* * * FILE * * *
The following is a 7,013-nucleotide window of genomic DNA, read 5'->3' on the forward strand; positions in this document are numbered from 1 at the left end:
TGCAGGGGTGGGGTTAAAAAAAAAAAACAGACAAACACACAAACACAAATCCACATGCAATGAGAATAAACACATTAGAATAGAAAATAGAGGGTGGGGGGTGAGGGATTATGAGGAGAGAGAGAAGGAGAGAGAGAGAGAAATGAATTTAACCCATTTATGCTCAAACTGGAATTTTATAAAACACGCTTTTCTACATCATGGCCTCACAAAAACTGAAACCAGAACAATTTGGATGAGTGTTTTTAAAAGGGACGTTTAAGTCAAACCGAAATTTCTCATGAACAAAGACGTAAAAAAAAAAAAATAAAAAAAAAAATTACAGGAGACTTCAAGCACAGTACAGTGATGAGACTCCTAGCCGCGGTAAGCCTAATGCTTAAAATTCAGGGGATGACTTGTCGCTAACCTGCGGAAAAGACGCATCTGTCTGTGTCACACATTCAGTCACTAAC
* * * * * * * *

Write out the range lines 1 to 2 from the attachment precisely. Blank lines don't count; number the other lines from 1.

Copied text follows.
The following is a 7,013-nucleotide window of genomic DNA, read 5'->3' on the forward strand; positions in this document are numbered from 1 at the left end:
TGCAGGGGTGGGGTTAAAAAAAAAAAACAGACAAACACACAAACACAAATCCACATGCAATGAGAATAAACACATTAGAATAGAAAATAGAGGGTGGGGGGTGAGGGATTATGAGGAGAGAGAGAAGGAGAGAGAGAGAGAAATGAATTTAACCCATTTATGCTCAAACTGGAATTTTATAAAACACGCTTTTCTACATCATGGCCTCACAAAAACTGAAACCAGAACAATTTGGATGAGTGTTTTTAAAAGGGACGTTTAAGTCAAACCGAAATTTCTCATGAACAAAGACGTAAAAAAAAAAAAATAAAAAAAAAAATTACAGGAGACTTCAAGCACAGTACAGTGATGAGACTCCTAGCCGCGGTAAGCCTAATGCTTAAAATTCAGGGGATGACTTGTCGCTAACCTGCGGAAAAGACGCATCTGTCTGTGTCACACATTCAGTCACTAAC